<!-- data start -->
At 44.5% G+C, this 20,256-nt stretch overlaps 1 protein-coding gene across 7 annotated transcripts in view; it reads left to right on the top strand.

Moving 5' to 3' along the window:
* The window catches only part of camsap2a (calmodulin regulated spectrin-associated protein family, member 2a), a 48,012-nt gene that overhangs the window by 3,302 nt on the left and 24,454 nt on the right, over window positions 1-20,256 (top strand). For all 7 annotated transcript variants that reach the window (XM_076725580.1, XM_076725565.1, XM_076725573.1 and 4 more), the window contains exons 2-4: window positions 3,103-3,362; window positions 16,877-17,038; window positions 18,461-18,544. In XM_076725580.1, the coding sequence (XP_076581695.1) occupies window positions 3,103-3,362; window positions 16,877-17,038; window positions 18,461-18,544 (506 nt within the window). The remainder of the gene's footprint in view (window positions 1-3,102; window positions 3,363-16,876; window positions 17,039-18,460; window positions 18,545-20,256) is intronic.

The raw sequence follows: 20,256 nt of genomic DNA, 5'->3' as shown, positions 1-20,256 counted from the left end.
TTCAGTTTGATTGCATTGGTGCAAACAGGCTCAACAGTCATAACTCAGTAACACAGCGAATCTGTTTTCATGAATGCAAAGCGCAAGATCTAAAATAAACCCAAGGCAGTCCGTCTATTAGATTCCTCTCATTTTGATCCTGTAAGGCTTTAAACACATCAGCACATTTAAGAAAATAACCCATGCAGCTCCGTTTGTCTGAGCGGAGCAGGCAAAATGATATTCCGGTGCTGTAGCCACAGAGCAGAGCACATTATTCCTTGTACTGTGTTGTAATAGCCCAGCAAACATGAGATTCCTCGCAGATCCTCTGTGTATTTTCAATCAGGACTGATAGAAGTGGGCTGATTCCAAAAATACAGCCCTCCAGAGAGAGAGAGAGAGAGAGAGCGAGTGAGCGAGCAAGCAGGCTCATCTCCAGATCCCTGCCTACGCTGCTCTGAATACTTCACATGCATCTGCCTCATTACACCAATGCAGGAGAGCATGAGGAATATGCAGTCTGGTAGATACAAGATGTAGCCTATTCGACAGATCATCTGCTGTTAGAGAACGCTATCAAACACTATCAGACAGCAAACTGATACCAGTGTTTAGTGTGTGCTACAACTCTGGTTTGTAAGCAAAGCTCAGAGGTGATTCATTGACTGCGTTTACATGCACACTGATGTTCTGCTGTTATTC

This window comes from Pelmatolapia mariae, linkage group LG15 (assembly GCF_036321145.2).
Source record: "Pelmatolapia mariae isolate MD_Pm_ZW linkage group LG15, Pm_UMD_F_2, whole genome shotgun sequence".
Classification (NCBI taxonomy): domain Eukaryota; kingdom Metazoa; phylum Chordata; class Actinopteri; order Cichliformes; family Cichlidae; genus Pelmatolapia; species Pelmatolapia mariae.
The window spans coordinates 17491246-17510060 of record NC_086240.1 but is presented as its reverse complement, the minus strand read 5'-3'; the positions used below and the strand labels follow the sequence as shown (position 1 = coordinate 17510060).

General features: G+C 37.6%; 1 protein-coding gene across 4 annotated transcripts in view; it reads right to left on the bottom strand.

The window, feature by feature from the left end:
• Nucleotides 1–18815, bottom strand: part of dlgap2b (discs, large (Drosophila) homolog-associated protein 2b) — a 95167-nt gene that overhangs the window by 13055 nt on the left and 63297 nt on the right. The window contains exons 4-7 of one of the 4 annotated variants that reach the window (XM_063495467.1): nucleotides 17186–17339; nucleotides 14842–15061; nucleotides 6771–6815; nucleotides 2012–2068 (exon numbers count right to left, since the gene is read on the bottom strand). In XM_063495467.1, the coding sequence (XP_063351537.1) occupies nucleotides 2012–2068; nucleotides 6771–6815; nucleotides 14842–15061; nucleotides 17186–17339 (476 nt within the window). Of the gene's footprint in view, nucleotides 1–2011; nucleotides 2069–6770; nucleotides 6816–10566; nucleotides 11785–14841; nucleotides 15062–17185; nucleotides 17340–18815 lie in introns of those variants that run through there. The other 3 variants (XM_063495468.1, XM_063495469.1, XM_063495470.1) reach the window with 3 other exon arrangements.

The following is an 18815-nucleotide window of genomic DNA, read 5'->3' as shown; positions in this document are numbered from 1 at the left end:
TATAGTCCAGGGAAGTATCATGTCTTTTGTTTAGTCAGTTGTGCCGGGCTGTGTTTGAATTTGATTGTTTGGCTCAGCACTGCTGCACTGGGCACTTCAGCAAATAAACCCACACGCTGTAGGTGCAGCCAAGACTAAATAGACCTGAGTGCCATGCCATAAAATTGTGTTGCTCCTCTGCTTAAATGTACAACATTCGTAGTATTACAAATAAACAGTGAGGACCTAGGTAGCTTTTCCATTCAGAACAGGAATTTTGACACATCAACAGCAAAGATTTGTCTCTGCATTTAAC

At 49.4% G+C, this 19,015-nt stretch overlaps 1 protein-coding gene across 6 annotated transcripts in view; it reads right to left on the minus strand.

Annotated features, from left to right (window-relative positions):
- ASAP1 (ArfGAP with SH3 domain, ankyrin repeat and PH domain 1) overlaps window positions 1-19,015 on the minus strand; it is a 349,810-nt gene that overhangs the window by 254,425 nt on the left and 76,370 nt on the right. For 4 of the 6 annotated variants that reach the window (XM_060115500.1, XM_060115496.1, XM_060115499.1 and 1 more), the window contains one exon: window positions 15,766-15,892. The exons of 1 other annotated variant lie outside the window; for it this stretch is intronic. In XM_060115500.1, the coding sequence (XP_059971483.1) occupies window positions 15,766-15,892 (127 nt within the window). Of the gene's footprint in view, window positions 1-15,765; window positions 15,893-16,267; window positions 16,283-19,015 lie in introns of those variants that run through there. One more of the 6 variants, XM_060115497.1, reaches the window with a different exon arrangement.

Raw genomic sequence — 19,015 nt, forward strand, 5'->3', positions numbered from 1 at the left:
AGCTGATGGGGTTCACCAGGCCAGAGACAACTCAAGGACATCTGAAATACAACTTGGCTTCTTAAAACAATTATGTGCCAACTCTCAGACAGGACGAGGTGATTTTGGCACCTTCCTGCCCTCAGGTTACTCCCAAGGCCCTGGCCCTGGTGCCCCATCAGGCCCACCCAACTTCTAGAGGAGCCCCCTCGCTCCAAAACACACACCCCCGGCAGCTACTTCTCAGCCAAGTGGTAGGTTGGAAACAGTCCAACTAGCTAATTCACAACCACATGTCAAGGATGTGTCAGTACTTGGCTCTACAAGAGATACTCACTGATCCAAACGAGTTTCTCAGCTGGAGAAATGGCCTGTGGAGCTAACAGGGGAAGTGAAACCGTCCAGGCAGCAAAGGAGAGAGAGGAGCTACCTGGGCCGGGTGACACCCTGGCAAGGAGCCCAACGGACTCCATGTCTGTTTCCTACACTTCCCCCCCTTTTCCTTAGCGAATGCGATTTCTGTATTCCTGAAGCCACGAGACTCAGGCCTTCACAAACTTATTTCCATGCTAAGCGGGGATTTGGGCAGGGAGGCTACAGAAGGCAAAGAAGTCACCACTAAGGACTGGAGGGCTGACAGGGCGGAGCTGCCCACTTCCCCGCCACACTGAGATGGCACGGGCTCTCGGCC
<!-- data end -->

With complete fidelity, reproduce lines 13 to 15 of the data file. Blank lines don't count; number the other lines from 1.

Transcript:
The following is an 18815-nucleotide window of genomic DNA, read 5'->3' as shown; positions in this document are numbered from 1 at the left end:
TATAGTCCAGGGAAGTATCATGTCTTTTGTTTAGTCAGTTGTGCCGGGCTGTGTTTGAATTTGATTGTTTGGCTCAGCACTGCTGCACTGGGCACTTCAGCAAATAAACCCACACGCTGTAGGTGCAGCCAAGACTAAATAGACCTGAGTGCCATGCCATAAAATTGTGTTGCTCCTCTGCTTAAATGTACAACATTCGTAGTATTACAAATAAACAGTGAGGACCTAGGTAGCTTTTCCATTCAGAACAGGAATTTTGACACATCAACAGCAAAGATTTGTCTCTGCATTTAAC

At 49.4% G+C, this 19,015-nt stretch overlaps 1 protein-coding gene across 6 annotated transcripts in view; it reads right to left on the minus strand.